Brain games may seem like a great way to boost your memory, but do they really help?
As we grow older, it’s natural to experience moments of forgetfulness. It’s also natural to look for tools to help improve your memory. Some brain games claim to enhance memory, but do they actually work?
The consensus among older Americans seems to be that challenging the mind with games and puzzles benefits the brain. Nearly two out of three people 50 and older believe that playing online brain games can help maintain or improve brain health, according to a survey by AARP.
But despite the fact that brain games are marketed as memory boosters, there is little scientific evidence to support those claims, according to the Global Council on Brain Health, an independent international group of scientists, health professionals, scholars and policy experts.
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In fact, the Federal Trade Commission settled a claim in 2016 against Lumosity, a well-known brain game company, stating that it “preyed on consumers’ fears about age-related cognitive decline, suggesting their games could stave off memory loss, dementia and even Alzheimer’s disease.” Yet there was no science to back up their claims.
“The scientific consensus on brain games is that people generally show improvement on aspects of the game, but that improvement does not seem to extend broadly to other important aspects of cognitive function,” says Duke Han, PhD, a neuropsychologist at Keck Medicine of USC, associate professor of family medicine at the Keck School of Medicine of USC and a member of the Global Council on Brain Health.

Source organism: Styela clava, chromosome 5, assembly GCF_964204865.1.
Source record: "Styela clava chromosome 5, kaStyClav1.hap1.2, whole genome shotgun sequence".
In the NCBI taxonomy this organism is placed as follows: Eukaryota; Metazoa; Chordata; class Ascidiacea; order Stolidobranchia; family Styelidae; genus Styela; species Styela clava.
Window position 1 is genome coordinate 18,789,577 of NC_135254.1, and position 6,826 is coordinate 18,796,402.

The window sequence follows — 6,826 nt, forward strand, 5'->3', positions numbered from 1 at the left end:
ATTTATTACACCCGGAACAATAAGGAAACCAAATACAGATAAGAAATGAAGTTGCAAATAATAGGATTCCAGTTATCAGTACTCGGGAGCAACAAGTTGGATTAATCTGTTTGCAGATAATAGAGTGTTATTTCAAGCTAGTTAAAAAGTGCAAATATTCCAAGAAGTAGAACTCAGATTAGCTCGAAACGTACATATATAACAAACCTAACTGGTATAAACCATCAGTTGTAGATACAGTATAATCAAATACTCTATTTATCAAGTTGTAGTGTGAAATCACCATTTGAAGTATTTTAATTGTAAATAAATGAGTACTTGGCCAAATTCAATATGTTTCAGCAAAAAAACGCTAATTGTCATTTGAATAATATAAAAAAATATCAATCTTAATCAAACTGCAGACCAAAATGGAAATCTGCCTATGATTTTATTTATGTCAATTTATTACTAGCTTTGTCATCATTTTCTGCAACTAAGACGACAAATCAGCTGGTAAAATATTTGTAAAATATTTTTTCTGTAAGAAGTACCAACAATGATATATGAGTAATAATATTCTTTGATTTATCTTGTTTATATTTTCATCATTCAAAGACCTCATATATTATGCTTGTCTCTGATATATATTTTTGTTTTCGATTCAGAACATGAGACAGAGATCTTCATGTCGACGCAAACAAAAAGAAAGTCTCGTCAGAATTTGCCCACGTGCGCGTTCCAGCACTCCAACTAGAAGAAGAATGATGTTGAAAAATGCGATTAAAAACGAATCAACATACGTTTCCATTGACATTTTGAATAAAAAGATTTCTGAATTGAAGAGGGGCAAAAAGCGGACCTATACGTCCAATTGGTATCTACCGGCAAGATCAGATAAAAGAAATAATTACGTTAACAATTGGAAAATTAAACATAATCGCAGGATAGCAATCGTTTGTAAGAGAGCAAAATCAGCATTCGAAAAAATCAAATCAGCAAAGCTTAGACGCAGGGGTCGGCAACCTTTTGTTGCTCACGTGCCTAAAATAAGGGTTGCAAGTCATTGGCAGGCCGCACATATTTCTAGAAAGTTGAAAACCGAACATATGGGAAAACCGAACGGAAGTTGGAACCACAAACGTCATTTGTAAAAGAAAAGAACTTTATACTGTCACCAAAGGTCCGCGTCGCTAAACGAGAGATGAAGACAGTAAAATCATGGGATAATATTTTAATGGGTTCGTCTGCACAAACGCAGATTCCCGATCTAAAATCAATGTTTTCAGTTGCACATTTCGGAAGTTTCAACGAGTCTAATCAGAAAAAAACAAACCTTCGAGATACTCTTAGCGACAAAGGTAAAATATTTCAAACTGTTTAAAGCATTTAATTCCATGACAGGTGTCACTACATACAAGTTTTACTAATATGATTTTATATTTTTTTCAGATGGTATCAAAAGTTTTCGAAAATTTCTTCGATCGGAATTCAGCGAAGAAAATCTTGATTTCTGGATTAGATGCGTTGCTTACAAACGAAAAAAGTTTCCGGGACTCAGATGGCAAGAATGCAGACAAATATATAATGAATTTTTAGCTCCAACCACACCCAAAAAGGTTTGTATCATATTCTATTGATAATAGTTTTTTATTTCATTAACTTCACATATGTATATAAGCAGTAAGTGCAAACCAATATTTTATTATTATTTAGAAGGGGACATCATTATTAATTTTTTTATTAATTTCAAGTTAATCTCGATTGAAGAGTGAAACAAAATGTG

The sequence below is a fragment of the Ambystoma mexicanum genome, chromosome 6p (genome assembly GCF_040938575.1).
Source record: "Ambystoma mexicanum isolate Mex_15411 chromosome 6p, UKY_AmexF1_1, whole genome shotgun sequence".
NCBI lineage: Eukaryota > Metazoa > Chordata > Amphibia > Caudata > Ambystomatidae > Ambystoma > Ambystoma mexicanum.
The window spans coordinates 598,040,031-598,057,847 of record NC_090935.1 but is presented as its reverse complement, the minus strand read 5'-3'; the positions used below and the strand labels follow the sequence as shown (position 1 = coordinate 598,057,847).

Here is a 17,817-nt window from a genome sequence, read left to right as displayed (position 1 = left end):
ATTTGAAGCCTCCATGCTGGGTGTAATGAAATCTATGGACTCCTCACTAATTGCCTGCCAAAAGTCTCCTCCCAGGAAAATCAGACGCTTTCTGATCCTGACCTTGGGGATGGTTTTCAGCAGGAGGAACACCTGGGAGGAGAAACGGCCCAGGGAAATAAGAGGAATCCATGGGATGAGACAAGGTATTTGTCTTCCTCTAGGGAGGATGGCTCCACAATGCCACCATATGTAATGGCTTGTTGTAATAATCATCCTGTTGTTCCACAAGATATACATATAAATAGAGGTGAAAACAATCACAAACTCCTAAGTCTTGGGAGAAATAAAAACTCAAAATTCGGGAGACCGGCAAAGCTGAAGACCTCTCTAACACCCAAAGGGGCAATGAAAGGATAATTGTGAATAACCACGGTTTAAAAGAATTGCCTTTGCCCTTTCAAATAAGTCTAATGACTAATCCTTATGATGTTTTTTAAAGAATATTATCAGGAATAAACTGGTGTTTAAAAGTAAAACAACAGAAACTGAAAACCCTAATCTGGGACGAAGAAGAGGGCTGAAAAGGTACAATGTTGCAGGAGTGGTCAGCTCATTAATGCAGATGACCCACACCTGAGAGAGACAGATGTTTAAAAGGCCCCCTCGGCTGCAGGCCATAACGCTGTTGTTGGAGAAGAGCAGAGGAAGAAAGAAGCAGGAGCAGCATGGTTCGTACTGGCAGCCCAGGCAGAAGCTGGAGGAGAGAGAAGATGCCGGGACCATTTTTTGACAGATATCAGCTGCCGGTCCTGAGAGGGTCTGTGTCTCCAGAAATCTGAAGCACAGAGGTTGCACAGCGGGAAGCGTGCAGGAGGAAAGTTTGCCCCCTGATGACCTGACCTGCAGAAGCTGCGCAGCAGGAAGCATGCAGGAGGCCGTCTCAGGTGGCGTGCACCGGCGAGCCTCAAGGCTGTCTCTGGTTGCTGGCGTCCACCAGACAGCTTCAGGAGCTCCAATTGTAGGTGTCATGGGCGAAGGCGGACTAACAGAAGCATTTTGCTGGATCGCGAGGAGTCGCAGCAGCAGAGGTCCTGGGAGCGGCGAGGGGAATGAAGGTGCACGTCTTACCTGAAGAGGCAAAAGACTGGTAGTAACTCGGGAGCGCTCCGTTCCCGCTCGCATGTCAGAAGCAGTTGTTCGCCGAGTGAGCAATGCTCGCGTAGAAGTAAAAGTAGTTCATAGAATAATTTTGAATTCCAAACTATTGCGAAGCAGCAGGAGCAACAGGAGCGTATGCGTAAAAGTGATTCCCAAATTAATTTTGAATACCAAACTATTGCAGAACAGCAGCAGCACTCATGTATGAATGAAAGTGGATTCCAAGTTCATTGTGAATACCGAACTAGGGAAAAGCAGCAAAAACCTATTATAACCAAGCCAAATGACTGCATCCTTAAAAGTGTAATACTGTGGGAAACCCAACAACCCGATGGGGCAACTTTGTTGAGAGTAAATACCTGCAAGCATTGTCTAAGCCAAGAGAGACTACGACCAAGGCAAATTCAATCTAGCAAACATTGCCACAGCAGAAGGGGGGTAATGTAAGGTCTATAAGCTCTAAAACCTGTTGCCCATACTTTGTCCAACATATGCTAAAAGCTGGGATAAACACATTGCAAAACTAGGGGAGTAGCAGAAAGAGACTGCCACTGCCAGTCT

Is there anything I can do to strengthen my brain?
In repeated studies, there are two activities that can increase your cognitive abilities: exercise and cognitive stimulation.
“Physical activity seems to have the most scientific support for having a positive impact on brain health,” Dr. Han says.
Cognitive stimulation in the form of novel activities, such as learning a language, can also keep your brain sharp.
“The quality of the stimulating activity is important. For example, if the activity is novel, engaging, challenging and enjoyable, that will arguably be better for your brain,” Dr. Han adds.
Until more research can definitively prove whether brain games improve memory, keep doing your puzzles. It might not increase your cognitive abilities, but there’s still that boost of adrenaline when you get the answer to the hardest crossword clue.
by Heidi Tyline King
If you or a loved one are concerned about memory loss, Keck Medicine of USC’s memory and aging experts can help. If you are in the Los Angeles area, schedule an appointment or call (800) USC-CARE (800-872-2273).